Experiments

Early experiments in AR and body tracking led to the creation of the technology stack.


Technology Stack

Zed Mini + LeapMotion + Vive + Unity combine to track the wearer's hands and position, process depth and occlusion data in VR, and are deployed to the player using the Unity engine.

Zed Depth View
Zed Stereoscopic View
LeapMotion Skeleton View

Zed Depth View Zed Stereoscopic View LeapMotion Skeleton View

Workshops

Exploratory workshops were mounted with performers and improvisers. Participants generated prompts inspired by the technology to create improvised scenes exploring unusual use-cases. Insights from a wide range of perspectives and disciplines inspired further exploration and sketching.


Unity

Developed in Unity to take advantage of the strong support for the technology stack and VR, the performance uses virtual elements calibrated to the performance space to imbue the real-world with augmented properties.

Test footage of augmented lightning effect, demonstrating how the walls and floor of the space have been augmented with colliders.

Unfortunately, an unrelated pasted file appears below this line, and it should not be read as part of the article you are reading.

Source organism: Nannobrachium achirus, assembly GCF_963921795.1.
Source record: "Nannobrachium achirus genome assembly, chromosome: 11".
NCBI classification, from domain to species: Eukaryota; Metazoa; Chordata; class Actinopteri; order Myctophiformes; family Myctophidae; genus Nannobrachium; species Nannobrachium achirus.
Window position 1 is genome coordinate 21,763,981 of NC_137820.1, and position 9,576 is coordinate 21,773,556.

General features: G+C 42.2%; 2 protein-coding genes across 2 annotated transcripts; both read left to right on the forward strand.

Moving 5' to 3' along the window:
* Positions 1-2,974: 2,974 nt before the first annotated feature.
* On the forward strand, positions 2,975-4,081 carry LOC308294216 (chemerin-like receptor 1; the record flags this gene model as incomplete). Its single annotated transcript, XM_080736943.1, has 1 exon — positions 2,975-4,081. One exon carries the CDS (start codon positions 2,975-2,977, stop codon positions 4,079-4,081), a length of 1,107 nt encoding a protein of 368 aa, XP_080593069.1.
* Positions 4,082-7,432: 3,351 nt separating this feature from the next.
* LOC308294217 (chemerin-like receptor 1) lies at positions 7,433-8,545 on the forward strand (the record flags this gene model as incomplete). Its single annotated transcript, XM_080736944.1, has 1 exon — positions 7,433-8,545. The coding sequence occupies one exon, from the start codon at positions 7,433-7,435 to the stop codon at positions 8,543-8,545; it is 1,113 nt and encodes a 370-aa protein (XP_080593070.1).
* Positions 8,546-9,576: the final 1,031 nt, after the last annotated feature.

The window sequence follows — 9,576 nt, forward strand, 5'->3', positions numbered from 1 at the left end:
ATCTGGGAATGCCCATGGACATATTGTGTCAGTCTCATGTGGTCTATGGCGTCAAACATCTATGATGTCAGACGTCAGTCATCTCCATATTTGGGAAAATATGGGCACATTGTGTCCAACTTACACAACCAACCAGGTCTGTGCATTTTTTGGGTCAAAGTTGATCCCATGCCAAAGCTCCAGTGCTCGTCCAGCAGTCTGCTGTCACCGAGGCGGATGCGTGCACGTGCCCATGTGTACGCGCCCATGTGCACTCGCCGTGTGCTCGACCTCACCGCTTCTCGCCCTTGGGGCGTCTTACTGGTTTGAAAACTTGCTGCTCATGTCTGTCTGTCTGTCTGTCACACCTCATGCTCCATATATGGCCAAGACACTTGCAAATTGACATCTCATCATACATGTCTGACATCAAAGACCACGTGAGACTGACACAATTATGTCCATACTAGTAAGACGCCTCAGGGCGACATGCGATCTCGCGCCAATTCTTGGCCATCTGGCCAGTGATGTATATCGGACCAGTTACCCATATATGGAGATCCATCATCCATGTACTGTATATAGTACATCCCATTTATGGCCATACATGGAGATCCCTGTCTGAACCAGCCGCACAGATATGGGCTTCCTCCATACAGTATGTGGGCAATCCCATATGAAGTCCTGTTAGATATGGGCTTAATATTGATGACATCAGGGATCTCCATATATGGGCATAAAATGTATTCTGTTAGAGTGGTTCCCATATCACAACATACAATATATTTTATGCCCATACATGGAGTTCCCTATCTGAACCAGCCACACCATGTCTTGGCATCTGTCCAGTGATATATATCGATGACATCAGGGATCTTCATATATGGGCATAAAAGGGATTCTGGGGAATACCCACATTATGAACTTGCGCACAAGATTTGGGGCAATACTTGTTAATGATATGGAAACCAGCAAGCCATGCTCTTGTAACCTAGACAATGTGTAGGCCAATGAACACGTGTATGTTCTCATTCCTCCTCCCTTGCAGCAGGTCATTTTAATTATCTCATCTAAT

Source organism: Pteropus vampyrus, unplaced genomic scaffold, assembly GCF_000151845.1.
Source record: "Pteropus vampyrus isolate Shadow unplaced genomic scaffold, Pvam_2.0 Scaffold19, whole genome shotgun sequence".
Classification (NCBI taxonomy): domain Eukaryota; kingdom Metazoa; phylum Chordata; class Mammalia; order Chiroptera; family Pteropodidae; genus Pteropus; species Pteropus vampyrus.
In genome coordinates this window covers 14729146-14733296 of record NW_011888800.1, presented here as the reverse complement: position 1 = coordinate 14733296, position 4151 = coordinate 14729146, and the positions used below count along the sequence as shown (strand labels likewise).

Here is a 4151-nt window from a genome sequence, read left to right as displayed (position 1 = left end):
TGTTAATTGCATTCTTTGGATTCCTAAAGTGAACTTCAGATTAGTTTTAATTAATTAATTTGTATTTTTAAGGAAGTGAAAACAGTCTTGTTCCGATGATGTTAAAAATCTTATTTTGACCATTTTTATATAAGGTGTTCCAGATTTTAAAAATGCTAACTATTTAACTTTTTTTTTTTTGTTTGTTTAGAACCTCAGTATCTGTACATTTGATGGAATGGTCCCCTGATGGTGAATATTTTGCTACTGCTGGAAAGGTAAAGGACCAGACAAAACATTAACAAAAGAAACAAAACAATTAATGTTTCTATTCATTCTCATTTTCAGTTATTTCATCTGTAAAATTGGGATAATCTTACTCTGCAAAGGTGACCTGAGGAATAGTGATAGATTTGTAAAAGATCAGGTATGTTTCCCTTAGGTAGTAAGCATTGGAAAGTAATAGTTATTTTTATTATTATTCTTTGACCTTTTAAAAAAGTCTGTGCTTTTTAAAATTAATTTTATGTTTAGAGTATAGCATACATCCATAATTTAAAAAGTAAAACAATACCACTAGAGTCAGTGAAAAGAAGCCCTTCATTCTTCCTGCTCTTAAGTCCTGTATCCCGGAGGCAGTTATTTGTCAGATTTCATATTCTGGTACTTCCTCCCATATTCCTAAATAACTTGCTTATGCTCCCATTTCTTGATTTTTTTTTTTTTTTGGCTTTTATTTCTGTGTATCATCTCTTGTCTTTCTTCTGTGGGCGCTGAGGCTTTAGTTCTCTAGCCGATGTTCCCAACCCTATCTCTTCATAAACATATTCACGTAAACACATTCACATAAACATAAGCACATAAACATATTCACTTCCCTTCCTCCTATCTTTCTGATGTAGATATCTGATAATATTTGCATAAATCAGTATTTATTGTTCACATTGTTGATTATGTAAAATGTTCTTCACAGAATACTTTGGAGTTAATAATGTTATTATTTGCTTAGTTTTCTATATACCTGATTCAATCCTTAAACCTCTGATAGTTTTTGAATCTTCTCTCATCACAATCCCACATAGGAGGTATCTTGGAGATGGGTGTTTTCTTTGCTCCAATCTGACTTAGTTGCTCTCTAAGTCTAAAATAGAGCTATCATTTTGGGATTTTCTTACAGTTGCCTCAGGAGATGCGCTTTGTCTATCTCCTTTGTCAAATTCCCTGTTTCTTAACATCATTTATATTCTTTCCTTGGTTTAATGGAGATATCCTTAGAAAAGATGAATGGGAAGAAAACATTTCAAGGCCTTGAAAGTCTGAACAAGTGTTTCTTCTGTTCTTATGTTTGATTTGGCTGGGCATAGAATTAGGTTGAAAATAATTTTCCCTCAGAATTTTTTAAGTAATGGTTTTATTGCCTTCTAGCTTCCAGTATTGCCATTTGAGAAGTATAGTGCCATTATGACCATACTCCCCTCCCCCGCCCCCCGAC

Code structure of the narrative version of Playtime for Punctum.
Code structure of the gesture-based fingerpainting interaction.

Code structure of the narrative version of Playtime for Punctum. Code structure of the gesture-based fingerpainting interaction.

Summary

Augmented role-play is suitable for play and exploration in the unusual context of real-world architecture augmented with virtuality. It suggests methods of interaction outside of common screen-based ones, and affords exploration with the body. The interaction between real and virtual objects offers players bodily and narrative agency, and players can make experiences for themselves regardless of the designers’ intention. Augmented role-play is an opportunity for exploration and experimentation of the possibilities inherent in the body, and in the relationship between actual and virtual environments.

The flexibility of the toolset allows a distinct experience to be created for specific sites, as virtual primitives stand in for real-world architecture, endowing them with physical properties. It is a simple matter to calibrate an augmented role-play for a new location. This affords exciting opportunities when designing with specific locations in mind, as real-world characteristics, properties, and historical contexts can be brought to bear on the design of virtual elements, creating an embodied digital experience that lets participants create their own unique experiences.


Using Format